except at least some rashes really are bad news and this one is entirely spin
Plants basically grow as big as they can, given the nutrients available.
So if you give a plant a manure mix with 10g of N and 1g of Fe, it has *just enough* N and *way more Fe than it could ever possibly need.*
Keep in mind these are *micronutrients,* e.g. by definition they're things that both humans & plants only need a very small amount of.
That's not really a bad thing. Throwing more nutrients on a field than the plants can use tends to cause pollution.
So now plants just have about the same micronutrient levels in their tissue that they actually *need.* Not inflated levels.
That's not how plants work.
If plants are legitimately not getting enough of any one of the several nutrients they need, THEY WON'T GROW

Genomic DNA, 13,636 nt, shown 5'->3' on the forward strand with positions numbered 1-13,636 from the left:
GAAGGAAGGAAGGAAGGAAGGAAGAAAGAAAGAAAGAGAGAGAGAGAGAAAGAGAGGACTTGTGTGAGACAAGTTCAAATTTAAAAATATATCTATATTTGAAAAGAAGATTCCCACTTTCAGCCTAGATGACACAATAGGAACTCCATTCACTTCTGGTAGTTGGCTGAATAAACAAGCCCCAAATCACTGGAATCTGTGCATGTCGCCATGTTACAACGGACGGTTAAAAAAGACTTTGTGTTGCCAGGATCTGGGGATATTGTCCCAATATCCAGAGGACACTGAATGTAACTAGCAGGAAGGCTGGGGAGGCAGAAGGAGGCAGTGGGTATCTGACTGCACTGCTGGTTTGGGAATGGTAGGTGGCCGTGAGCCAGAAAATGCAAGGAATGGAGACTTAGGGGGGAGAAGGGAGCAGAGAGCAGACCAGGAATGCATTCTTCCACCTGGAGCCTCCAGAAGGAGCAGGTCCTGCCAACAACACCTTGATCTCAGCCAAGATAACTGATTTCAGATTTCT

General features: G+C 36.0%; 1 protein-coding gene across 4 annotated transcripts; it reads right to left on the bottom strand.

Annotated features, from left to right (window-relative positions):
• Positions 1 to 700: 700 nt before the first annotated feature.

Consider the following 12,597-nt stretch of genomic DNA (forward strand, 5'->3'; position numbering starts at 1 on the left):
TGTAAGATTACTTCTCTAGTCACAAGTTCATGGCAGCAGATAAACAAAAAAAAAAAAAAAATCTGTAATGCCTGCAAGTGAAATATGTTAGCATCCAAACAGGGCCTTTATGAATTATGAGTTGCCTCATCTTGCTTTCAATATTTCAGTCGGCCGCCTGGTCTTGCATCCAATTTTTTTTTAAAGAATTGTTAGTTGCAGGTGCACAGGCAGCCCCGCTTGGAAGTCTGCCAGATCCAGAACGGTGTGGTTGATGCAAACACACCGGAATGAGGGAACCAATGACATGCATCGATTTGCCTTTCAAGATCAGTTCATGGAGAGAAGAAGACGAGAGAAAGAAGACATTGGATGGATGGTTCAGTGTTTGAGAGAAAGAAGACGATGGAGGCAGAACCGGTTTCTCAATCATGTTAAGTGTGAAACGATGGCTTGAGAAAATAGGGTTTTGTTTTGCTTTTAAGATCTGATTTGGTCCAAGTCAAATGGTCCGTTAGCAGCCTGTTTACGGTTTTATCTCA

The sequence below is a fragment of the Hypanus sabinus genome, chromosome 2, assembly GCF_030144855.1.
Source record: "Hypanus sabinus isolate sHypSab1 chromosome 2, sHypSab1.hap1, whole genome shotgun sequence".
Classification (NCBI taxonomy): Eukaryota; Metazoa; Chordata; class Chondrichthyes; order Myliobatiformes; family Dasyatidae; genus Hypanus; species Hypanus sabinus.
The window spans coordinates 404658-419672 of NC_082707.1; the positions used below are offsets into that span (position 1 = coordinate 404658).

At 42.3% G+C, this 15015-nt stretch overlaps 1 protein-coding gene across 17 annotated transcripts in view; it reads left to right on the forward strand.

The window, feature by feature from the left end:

which is really not news. that's literally just crop nutrition 101.
These also concentrate the micronutrients.
Except on a real farm, if plants are growing faster bc of more CO2, we ... just deal w it by giving them more food.
In real life, you know, you fertilize plants to keep up with how much they need. So you don't get those nutrient reductions IRL.
My entire job is "translating research results into actionable on-farm info." Uhhh... this job exists for a reason.
Raw leafy greens.
Cooking destroys oxalic acid & releases the nutrients.
Meanwhile, the nutrient reduction we get from this panicky-sounding soil nutrient issue maxes out at 8%. And is completely eliminated by managing fertility to keep up w plant needs.
This is a scenario known in the crop science as "what the actual frick is wrong w the food press."
It's disappointing that the food press keeps writing about it.
But a lot of food writers just don't know any better, & making readers nervous is good for sales. So they keep writing about it.